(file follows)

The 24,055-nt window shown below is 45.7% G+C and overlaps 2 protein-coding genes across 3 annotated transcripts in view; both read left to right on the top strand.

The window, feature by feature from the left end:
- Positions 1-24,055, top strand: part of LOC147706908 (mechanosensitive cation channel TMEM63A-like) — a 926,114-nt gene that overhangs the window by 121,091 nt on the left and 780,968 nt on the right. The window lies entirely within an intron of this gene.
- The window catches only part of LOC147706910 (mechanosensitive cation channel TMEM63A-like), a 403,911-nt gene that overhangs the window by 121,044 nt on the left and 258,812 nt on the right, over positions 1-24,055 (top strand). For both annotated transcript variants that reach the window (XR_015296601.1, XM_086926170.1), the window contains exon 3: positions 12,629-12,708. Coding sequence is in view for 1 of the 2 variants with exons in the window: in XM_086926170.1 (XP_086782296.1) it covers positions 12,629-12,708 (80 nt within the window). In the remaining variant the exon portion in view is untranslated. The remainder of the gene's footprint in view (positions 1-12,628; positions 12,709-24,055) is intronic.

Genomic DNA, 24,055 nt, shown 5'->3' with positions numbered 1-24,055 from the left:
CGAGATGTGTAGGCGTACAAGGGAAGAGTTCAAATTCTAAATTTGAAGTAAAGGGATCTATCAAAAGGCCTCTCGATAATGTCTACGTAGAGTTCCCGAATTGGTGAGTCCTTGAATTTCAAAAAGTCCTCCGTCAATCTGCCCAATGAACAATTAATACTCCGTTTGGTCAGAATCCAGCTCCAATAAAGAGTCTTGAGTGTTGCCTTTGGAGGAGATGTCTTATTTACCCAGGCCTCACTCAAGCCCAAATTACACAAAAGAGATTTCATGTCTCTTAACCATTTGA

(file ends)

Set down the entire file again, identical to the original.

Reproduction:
The 24,055-nt window shown below is 45.7% G+C and overlaps 2 protein-coding genes across 3 annotated transcripts in view; both read left to right on the top strand.

The window, feature by feature from the left end:
- Positions 1-24,055, top strand: part of LOC147706908 (mechanosensitive cation channel TMEM63A-like) — a 926,114-nt gene that overhangs the window by 121,091 nt on the left and 780,968 nt on the right. The window lies entirely within an intron of this gene.
- The window catches only part of LOC147706910 (mechanosensitive cation channel TMEM63A-like), a 403,911-nt gene that overhangs the window by 121,044 nt on the left and 258,812 nt on the right, over positions 1-24,055 (top strand). For both annotated transcript variants that reach the window (XR_015296601.1, XM_086926170.1), the window contains exon 3: positions 12,629-12,708. Coding sequence is in view for 1 of the 2 variants with exons in the window: in XM_086926170.1 (XP_086782296.1) it covers positions 12,629-12,708 (80 nt within the window). In the remaining variant the exon portion in view is untranslated. The remainder of the gene's footprint in view (positions 1-12,628; positions 12,709-24,055) is intronic.

Genomic DNA, 24,055 nt, shown 5'->3' with positions numbered 1-24,055 from the left:
CGAGATGTGTAGGCGTACAAGGGAAGAGTTCAAATTCTAAATTTGAAGTAAAGGGATCTATCAAAAGGCCTCTCGATAATGTCTACGTAGAGTTCCCGAATTGGTGAGTCCTTGAATTTCAAAAAGTCCTCCGTCAATCTGCCCAATGAACAATTAATACTCCGTTTGGTCAGAATCCAGCTCCAATAAAGAGTCTTGAGTGTTGCCTTTGGAGGAGATGTCTTATTTACCCAGGCCTCACTCAAGCCCAAATTACACAAAAGAGATTTCATGTCTCTTAACCATTTGA